In the present study, we additionally detected toe offs by finding the maximum of the absolute difference between the angle of the left and right shanks, when considering the frames between the instant corresponding to a heel strike and the following instant when the ankle distance is minimum. The shank angle is defined by the knee joint, ankle joint and the point with knee y-coordinate and ankle x- and z-coordinates. The shank angle signals were previously processed using a moving average filter with a window size of NF3 frames. The value of NF3 was chosen by varying it between 1 and 11 frames (odd integer values) and then choosing the one that led to the best trade-off between sensitivity and mean absolute error for estimating the duration of the different gait cycle phases.

3.5. Gait Parameter Computation

For each detected gait cycle, we computed the 23 gait parameters—15 spatiotemporal and 8 kinematic—listed in Table 2 (unless stated, all spatial and kinematic measures were computed in 3-D, i.e., considering all the 3 axes). They include two spatiotemporal parameters usually not explored in gait analysis studies: Total Body Center of Mass (TBCM) sway x- and y-component. These parameters measure the variability of TBCM motion, which can provide useful information regarding the posture and/or balance during gait. This information can be important to help predict fall risk in patients with gait impairments [28].
For Qualisys, the 3-D position of each joint was computed from the 3-D position of the relevant marker or the midpoint between two markers. These data were then processed using a zero-lag low-pass fourth order Butterworth filter with a cutoff frequency of 15 Hz (value chosen according to the signals’ frequency content).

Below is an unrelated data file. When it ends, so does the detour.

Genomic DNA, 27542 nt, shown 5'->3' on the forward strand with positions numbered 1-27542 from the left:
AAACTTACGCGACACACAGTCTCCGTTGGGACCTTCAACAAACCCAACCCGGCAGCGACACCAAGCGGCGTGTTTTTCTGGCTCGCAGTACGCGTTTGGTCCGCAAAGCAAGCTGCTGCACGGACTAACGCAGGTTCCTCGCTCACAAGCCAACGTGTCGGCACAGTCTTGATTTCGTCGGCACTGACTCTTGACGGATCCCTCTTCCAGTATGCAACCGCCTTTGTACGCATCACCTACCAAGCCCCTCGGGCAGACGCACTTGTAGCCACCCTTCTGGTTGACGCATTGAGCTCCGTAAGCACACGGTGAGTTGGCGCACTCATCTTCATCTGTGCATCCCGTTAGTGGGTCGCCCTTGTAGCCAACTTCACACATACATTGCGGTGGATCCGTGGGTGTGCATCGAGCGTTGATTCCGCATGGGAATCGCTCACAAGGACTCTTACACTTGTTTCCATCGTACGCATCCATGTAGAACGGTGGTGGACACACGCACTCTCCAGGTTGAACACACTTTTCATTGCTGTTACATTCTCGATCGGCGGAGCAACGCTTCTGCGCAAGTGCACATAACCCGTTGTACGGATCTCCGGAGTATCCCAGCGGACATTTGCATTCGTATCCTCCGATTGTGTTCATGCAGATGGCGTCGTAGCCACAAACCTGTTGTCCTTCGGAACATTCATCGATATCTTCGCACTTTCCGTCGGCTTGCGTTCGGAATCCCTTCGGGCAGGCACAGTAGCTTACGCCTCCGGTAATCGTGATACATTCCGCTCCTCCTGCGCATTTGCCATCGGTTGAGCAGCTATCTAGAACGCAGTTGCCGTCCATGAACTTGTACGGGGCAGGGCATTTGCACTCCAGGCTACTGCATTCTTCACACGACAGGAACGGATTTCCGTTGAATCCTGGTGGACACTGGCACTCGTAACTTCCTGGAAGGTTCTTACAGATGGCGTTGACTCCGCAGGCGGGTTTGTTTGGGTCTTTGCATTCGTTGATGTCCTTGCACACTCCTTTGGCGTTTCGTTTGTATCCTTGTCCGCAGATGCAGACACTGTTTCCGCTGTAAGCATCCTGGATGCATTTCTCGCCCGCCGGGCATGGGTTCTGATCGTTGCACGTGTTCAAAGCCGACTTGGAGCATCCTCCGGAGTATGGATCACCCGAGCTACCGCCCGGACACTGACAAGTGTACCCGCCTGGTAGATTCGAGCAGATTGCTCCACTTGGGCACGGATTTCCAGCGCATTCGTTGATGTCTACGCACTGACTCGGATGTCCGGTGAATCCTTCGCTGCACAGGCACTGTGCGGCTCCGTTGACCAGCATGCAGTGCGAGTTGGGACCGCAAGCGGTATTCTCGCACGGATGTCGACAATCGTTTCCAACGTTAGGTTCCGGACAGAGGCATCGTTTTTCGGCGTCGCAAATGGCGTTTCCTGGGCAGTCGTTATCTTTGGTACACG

In the case of Kinect, some of the measures used to compute the gait parameters were also processed using a zero-lag low-pass Butterworth filter. For each measure, we explored filter orders of 2, 4 and 6, as well as cutoff frequencies between 1 and 9 Hz inclusive (integer values). We then elected the pair of values for each gait parameter that led to the best trade-off between the mean absolute error, when comparing Kinect and Qualisys, considering all gait cycles from all subjects.
For each parameter and gait cycle, we discarded the obtained value if the signal used to compute that parameter had at least one outlier. Detailed information on outlier detection is presented in [9].
Finally, we computed the mean value of each parameter per subject. To investigate if the number of considered gait cycles has any influence on the agreement between the Kinect and Qualisys, we varied it between 1 and 10, obtaining the metrics described below. The value of 10 gait cycles corresponds to the maximum number for which all subjects had a value for at least one of the gait parameters. If the number of detected gait cycles for a given subject was higher than the defined amount, the used gait cycles were selected randomly.
All signal processing and analyses described in this and the previous subsection were performed in MATLAB (version R2016b).

3.6. Validation of the Kinect v2